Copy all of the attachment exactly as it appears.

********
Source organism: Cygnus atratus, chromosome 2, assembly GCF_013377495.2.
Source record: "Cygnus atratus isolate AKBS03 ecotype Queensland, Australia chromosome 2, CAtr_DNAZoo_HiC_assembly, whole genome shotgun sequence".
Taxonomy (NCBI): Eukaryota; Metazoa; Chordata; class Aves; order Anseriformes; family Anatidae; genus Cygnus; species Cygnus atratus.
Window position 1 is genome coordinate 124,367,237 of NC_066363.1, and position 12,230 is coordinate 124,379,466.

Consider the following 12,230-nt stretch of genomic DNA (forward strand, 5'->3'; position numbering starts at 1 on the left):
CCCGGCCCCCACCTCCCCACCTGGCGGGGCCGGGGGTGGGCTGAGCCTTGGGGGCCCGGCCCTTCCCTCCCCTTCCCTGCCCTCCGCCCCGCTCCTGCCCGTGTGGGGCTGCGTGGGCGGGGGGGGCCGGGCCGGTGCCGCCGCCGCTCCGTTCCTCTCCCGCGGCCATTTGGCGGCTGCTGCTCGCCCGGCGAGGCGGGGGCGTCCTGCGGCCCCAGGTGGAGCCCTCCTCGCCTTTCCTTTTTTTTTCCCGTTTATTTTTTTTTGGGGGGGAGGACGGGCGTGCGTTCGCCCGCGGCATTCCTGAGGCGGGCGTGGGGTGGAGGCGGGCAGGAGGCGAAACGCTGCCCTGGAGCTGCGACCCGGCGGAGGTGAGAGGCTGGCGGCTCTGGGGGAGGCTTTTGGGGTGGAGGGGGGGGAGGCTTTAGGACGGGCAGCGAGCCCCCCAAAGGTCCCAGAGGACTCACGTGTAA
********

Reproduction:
Source organism: Cygnus atratus, chromosome 2, assembly GCF_013377495.2.
Source record: "Cygnus atratus isolate AKBS03 ecotype Queensland, Australia chromosome 2, CAtr_DNAZoo_HiC_assembly, whole genome shotgun sequence".
Taxonomy (NCBI): Eukaryota; Metazoa; Chordata; class Aves; order Anseriformes; family Anatidae; genus Cygnus; species Cygnus atratus.
Window position 1 is genome coordinate 124,367,237 of NC_066363.1, and position 12,230 is coordinate 124,379,466.

Consider the following 12,230-nt stretch of genomic DNA (forward strand, 5'->3'; position numbering starts at 1 on the left):
CCCGGCCCCCACCTCCCCACCTGGCGGGGCCGGGGGTGGGCTGAGCCTTGGGGGCCCGGCCCTTCCCTCCCCTTCCCTGCCCTCCGCCCCGCTCCTGCCCGTGTGGGGCTGCGTGGGCGGGGGGGGCCGGGCCGGTGCCGCCGCCGCTCCGTTCCTCTCCCGCGGCCATTTGGCGGCTGCTGCTCGCCCGGCGAGGCGGGGGCGTCCTGCGGCCCCAGGTGGAGCCCTCCTCGCCTTTCCTTTTTTTTTCCCGTTTATTTTTTTTTGGGGGGGAGGACGGGCGTGCGTTCGCCCGCGGCATTCCTGAGGCGGGCGTGGGGTGGAGGCGGGCAGGAGGCGAAACGCTGCCCTGGAGCTGCGACCCGGCGGAGGTGAGAGGCTGGCGGCTCTGGGGGAGGCTTTTGGGGTGGAGGGGGGGGAGGCTTTAGGACGGGCAGCGAGCCCCCCAAAGGTCCCAGAGGACTCACGTGTAA